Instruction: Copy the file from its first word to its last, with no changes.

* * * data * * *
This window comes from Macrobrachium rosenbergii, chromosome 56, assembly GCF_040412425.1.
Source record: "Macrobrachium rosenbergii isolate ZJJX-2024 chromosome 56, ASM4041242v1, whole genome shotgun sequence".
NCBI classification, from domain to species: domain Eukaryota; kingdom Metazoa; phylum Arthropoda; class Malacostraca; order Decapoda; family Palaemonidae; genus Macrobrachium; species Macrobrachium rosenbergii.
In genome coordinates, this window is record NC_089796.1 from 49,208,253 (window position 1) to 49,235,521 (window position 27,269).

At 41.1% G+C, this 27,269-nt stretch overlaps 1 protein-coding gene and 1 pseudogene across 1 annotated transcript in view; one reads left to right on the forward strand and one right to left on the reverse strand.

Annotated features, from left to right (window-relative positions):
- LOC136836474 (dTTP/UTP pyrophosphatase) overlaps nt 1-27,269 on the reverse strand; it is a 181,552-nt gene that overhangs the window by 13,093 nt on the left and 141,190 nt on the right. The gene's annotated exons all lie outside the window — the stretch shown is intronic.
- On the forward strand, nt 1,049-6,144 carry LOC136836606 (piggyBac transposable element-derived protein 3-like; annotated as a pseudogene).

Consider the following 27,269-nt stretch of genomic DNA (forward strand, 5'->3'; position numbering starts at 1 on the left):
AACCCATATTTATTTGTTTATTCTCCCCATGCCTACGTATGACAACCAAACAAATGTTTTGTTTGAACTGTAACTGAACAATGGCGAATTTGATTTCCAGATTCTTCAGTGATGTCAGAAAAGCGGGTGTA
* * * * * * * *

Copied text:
This window comes from Macrobrachium rosenbergii, chromosome 56, assembly GCF_040412425.1.
Source record: "Macrobrachium rosenbergii isolate ZJJX-2024 chromosome 56, ASM4041242v1, whole genome shotgun sequence".
NCBI classification, from domain to species: domain Eukaryota; kingdom Metazoa; phylum Arthropoda; class Malacostraca; order Decapoda; family Palaemonidae; genus Macrobrachium; species Macrobrachium rosenbergii.
In genome coordinates, this window is record NC_089796.1 from 49,208,253 (window position 1) to 49,235,521 (window position 27,269).

At 41.1% G+C, this 27,269-nt stretch overlaps 1 protein-coding gene and 1 pseudogene across 1 annotated transcript in view; one reads left to right on the forward strand and one right to left on the reverse strand.

Annotated features, from left to right (window-relative positions):
- LOC136836474 (dTTP/UTP pyrophosphatase) overlaps nt 1-27,269 on the reverse strand; it is a 181,552-nt gene that overhangs the window by 13,093 nt on the left and 141,190 nt on the right. The gene's annotated exons all lie outside the window — the stretch shown is intronic.
- On the forward strand, nt 1,049-6,144 carry LOC136836606 (piggyBac transposable element-derived protein 3-like; annotated as a pseudogene).

Consider the following 27,269-nt stretch of genomic DNA (forward strand, 5'->3'; position numbering starts at 1 on the left):
AACCCATATTTATTTGTTTATTCTCCCCATGCCTACGTATGACAACCAAACAAATGTTTTGTTTGAACTGTAACTGAACAATGGCGAATTTGATTTCCAGATTCTTCAGTGATGTCAGAAAAGCGGGTGTA